By encouraging your child to be a champion, they have to first have a champion attitude, in and out of the show pen. Photo © IPHC

Parenting a Future Champion – Whether in Horses or Life

There’s something special about horses. They make the leeriest parent give them as gifts. At roughly 1,500lbs with the capability of turning into a wild beast, we hand them over to our beloved children as pets believing they will make something beautiful from that relationship.

The greater good is that the horse makes something far more admirable out of our children.

We want our kids to feel the thrill of winning, whether it’s in the World Show arena walking out with a trophy, or at a local show getting their first ribbon. Success is gratifying. It proves that hard work does pay off. And yet, there’s something far more worth acquiring than a wall of accomplishments, like encouraging our future champions to chose to represent themselves well. A positive reputation and good character is a cornerstone to any success.

When kids are given opportunities to live out their naturally-given gifts, it’s our job as their parent, not to press them, but rather help them tap into their talent. Here is a simple list of six truths to encourage your child to be a champion, both in and out of the show arena.

Do What Is Right

Whether it’s mucking stalls or making a bed, chores are repetitive and mundane, and it makes for an easy excuse to cut corners. Taking shortcuts may seem like no one will notice, but the subconscious does. If our kids are willing to skip out in working at the small stuff, their brain will remind them next time, that it must be okay since nothing happened last time continuing the cycle to slack off. Which leaves us parents, wondering how devoted are our kids to the long hours this sports demands?

Love What You Do

When you direct your child on their path toward becoming a champion, their love and knowledge makes them barn safe and a confident rider. Your young protégé will go from standing on the sidelines, unsure of their next instruction, to a dependable, seasoned horseman, qualified to serve others. And setting expectations of what comes next, in and out of the barn, will become second nature to them. Like everything in life, learning starts with the fundamentals. In the equine world, attaining a good seat builds body strength and endurance. It cuts the risk of injury as well as promoting a sense of accomplishment.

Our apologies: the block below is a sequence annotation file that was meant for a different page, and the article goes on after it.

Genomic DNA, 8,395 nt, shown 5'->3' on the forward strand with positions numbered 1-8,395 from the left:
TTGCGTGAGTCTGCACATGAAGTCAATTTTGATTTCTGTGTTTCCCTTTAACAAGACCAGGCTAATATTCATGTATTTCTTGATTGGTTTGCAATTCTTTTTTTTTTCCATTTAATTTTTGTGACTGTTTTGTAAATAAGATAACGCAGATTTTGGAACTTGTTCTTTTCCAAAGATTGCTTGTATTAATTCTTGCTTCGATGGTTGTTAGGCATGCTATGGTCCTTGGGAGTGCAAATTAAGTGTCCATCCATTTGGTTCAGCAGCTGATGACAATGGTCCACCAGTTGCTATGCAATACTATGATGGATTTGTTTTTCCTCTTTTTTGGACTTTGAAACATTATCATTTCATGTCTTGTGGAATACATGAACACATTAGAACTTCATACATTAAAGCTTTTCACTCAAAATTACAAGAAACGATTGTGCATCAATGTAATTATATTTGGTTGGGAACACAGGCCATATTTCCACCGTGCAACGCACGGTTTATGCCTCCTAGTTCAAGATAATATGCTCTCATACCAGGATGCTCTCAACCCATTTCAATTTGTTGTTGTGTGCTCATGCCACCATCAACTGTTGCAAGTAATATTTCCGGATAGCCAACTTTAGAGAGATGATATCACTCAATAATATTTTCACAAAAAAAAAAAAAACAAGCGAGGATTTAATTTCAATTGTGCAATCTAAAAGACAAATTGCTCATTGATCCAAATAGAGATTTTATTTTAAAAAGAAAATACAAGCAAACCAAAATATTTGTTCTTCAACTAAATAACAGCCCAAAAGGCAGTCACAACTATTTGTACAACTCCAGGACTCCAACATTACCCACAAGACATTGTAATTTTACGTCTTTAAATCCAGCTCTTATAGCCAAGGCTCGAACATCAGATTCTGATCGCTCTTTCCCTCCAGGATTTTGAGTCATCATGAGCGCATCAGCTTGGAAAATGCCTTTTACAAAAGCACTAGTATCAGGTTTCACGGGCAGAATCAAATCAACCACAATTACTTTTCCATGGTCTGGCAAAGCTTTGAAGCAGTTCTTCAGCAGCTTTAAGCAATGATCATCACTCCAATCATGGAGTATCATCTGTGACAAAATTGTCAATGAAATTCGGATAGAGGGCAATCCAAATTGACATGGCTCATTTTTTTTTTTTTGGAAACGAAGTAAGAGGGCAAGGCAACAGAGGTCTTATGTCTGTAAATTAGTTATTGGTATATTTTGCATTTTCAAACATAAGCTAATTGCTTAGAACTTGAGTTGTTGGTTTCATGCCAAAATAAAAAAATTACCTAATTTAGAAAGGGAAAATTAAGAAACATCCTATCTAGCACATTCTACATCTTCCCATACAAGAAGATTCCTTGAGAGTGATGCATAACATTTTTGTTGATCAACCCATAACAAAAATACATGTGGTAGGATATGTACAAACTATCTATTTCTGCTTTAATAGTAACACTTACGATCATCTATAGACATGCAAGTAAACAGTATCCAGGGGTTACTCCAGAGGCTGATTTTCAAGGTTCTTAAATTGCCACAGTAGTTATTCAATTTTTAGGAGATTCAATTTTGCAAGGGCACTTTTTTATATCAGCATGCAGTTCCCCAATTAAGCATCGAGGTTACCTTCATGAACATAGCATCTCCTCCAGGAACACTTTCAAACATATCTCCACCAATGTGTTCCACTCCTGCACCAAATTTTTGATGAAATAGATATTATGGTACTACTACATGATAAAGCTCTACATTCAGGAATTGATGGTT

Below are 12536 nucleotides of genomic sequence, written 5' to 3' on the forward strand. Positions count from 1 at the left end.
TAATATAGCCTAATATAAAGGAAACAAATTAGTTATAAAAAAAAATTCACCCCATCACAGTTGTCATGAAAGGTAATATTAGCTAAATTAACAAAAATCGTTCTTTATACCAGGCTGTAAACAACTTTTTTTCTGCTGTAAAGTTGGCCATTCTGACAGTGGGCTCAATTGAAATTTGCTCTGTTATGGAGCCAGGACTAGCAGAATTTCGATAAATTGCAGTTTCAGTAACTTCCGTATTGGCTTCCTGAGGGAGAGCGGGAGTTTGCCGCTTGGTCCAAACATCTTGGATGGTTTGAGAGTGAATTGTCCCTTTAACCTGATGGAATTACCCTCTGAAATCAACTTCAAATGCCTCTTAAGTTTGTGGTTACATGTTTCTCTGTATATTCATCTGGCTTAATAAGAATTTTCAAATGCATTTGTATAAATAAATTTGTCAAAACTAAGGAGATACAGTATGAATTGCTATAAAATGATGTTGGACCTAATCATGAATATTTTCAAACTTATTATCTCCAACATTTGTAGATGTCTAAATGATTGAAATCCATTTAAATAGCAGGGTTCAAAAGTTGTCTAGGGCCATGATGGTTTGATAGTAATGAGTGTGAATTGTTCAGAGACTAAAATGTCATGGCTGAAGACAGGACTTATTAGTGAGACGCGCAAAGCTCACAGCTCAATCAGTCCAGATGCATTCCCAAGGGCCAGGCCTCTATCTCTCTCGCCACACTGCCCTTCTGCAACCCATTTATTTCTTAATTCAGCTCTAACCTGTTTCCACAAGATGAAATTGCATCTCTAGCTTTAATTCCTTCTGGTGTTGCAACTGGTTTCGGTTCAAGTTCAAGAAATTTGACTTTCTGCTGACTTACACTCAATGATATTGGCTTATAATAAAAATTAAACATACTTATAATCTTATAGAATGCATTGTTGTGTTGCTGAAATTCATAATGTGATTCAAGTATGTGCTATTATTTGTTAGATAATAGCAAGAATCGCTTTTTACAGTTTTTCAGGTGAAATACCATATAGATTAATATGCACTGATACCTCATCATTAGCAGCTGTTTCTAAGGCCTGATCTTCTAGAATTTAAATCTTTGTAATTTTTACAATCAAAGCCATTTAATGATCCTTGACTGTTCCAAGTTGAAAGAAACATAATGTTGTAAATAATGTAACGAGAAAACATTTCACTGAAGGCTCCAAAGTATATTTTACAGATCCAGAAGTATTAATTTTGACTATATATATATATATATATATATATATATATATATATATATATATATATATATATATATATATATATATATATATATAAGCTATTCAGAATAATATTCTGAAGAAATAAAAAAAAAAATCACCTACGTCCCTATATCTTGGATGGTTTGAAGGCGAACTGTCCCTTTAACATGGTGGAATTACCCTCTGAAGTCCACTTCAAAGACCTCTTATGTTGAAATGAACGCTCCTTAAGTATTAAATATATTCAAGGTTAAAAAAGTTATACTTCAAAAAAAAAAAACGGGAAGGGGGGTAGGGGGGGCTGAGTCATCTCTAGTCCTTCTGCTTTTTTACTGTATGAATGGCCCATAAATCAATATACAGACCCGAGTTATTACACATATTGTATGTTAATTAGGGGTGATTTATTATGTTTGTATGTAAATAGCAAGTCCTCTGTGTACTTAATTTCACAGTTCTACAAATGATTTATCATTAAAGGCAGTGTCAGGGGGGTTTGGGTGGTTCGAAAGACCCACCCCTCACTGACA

Model Humility

Making humility a reflection of their identity is just as important. There is nothing wrong with hard work and competition. The buckles and jackets your children wear are earned and should be worn. That’s what makes horsemanship a skilled sport. It’s also important to acknowledge and give where credit is due to your team of trainers, support and sponsors. Every student and trainer knows what it’s like to come away from a show ring empty-handed. Life is competitive, and each judge can either hail you a hero or knock you down to a zero. One of the greatest lessons our children can learn is how to accept winning and losing. Most importantly, how to appropriately respond to it. How they do in the show ring doesn’t define who they are, but how they express themselves is a reflection of their heart.

Have A Clear Conscience

We all make mistakes and test the waters, so to speak, when it comes to right and wrong. Some things in life are obvious no-nos. However, there are few grey areas when it comes to cheating, whether it’s doping a horse before a show or sale or stealing from others. What’s done in secret doesn’t make it okay, and that includes not paying club fees. Folks watch their competition, especially in the smaller horse clubs. Cheating affects everyone. Moreover, having a relationship with people while having a clear conscience is far better than always having to avoid them.

It’s A Privilege To Mentor

Taping into wiser minds sharpens skills and bridges the gap between generations in an anti-social, face-to-face culture. Conversations that spark our children’s interest outside of parents are especially powerful and bring particular strength to the future world around them. Mentoring encourages success that brings an edge of influence to friendly discussions that parents often cannot offer.

Finish Well & Leave A Legacy

Contentment is doing the right thing, even though it may not always be easy – do it anyway. Hard work reflects the convictions that are ingrained in us. Thomas Carlyle says, “Conviction is worthless until it can convert itself into daily conduct.” By our children discovering their strengths as well as their weaknesses, they will be able to overcome the pitfalls that cause them to question why self-discipline and honor are valuable traits.

Having a good name makes you trustworthy and someone who others can depend on. By encouraging your child to be a champion, they have to first have a champion attitude, in and out of the show pen.


About the Author: Teresa Coelho is a grateful wife to a loving husband, and the mom of four spunky daughters, plus one grafted-in girl. With so many females under one roof, they joke that they should have their own reality show, Catching Up With The Coelho’s. Also, a horse show mom, Teresa’s 16-year-old daughter Mariah shows on the ApHC show circuit.

 

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